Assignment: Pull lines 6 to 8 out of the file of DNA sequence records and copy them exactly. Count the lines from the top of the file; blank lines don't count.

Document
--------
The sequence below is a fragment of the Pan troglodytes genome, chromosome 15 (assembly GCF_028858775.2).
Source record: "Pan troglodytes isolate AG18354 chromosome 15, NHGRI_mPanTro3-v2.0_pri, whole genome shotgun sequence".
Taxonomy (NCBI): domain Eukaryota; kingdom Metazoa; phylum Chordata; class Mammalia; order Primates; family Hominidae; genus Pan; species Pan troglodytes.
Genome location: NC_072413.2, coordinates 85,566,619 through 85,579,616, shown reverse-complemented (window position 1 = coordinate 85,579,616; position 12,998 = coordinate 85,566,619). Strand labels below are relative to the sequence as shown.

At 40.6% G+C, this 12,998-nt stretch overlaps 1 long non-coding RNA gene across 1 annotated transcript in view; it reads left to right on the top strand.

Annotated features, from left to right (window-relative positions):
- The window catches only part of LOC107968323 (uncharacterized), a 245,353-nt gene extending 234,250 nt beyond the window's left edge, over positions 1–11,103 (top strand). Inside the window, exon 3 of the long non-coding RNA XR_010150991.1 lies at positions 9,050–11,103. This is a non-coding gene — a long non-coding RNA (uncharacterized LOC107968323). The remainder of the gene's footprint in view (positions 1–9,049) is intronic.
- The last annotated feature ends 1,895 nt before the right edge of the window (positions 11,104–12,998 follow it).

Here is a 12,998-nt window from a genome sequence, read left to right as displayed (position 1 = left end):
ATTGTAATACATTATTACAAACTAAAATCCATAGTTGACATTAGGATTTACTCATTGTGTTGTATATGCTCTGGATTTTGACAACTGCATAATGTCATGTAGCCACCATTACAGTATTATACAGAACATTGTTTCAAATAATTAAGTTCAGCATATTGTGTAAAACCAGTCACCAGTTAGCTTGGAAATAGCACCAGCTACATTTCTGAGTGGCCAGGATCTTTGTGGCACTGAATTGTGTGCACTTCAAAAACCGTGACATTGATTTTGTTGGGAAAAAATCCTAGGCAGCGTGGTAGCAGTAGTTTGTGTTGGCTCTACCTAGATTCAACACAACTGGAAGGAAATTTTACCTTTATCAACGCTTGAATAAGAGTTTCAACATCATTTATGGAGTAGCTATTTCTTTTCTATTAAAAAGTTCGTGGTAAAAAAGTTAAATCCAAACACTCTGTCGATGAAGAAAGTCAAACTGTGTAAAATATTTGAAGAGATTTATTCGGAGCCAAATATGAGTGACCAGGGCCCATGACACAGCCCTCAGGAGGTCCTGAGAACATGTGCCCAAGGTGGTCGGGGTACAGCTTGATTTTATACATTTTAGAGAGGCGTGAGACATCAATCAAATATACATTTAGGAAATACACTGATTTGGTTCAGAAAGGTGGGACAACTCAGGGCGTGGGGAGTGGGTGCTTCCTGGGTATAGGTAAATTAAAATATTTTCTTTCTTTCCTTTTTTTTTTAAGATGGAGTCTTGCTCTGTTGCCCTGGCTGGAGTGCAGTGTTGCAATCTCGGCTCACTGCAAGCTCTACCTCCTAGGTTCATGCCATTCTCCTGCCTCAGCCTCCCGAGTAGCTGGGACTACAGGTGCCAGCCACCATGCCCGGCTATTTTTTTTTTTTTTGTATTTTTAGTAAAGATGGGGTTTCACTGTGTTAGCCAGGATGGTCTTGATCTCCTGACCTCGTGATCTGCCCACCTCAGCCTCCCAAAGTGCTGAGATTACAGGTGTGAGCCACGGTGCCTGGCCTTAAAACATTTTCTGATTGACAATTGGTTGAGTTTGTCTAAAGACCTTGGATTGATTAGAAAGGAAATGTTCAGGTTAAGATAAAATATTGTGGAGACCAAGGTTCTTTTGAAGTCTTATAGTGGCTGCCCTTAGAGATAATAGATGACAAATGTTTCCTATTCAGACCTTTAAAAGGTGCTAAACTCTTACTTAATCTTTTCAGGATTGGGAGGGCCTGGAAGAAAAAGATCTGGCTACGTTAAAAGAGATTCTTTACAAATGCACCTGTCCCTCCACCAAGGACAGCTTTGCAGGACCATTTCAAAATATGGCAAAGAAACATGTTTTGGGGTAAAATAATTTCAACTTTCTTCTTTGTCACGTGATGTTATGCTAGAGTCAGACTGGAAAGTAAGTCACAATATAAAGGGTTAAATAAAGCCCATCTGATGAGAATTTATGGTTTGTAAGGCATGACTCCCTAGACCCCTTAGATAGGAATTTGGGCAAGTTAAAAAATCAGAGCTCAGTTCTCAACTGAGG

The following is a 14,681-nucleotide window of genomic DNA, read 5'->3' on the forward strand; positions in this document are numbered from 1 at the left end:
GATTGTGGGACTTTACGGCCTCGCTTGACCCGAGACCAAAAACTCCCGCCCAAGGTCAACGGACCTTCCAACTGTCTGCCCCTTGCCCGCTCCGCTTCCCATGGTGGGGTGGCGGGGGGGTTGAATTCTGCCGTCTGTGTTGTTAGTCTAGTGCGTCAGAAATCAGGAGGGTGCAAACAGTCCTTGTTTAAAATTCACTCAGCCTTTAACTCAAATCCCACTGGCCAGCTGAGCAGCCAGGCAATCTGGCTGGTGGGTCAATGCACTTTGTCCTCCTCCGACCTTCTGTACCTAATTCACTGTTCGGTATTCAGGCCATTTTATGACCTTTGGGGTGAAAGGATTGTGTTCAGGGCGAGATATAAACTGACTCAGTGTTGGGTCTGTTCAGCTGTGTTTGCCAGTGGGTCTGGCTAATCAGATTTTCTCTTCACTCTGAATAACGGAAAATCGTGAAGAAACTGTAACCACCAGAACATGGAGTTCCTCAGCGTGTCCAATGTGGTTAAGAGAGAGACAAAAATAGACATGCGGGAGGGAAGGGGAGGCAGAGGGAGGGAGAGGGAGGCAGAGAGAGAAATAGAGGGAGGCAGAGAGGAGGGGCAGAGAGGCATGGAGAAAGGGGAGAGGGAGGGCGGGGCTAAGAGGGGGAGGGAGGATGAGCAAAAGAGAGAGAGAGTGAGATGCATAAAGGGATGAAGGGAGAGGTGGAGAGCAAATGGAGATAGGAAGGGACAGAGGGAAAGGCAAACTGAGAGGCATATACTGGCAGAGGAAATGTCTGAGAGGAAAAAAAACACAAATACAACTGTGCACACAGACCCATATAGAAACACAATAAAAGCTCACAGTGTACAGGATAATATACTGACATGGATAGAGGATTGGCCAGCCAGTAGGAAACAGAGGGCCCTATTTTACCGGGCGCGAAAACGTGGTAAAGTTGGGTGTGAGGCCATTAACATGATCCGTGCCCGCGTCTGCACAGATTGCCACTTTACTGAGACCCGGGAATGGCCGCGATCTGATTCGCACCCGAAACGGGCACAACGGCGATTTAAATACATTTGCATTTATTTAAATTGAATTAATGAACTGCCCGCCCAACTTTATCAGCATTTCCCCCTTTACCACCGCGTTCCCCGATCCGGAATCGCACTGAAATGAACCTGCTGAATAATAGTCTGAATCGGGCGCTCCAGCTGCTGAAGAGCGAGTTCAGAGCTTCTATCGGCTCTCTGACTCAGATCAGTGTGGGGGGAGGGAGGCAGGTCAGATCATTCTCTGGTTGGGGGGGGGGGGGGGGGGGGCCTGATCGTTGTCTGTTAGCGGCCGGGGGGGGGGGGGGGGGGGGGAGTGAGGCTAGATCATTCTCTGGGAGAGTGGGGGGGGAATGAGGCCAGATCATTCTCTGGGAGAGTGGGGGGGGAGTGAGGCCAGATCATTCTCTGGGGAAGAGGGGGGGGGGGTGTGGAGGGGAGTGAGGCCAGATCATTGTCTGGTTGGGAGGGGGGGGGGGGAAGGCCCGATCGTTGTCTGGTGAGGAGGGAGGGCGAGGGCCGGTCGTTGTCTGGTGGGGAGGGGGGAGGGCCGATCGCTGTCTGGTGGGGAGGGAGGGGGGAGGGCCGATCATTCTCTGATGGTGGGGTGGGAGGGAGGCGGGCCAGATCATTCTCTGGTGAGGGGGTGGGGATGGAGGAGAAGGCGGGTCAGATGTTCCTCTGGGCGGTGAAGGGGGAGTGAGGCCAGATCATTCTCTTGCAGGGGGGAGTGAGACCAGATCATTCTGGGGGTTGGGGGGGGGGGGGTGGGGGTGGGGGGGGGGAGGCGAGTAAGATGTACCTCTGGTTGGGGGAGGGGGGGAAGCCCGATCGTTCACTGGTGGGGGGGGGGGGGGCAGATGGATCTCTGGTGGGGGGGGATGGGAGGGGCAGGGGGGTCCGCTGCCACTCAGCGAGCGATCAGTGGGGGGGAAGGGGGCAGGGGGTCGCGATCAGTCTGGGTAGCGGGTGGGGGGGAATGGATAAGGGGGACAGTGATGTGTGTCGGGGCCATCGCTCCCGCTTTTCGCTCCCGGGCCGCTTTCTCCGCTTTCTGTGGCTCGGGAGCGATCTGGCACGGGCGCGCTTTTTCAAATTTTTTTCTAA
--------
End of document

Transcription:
Annotated features, from left to right (window-relative positions):
- The window catches only part of LOC107968323 (uncharacterized), a 245,353-nt gene extending 234,250 nt beyond the window's left edge, over positions 1–11,103 (top strand). Inside the window, exon 3 of the long non-coding RNA XR_010150991.1 lies at positions 9,050–11,103. This is a non-coding gene — a long non-coding RNA (uncharacterized LOC107968323). The remainder of the gene's footprint in view (positions 1–9,049) is intronic.
- The last annotated feature ends 1,895 nt before the right edge of the window (positions 11,104–12,998 follow it).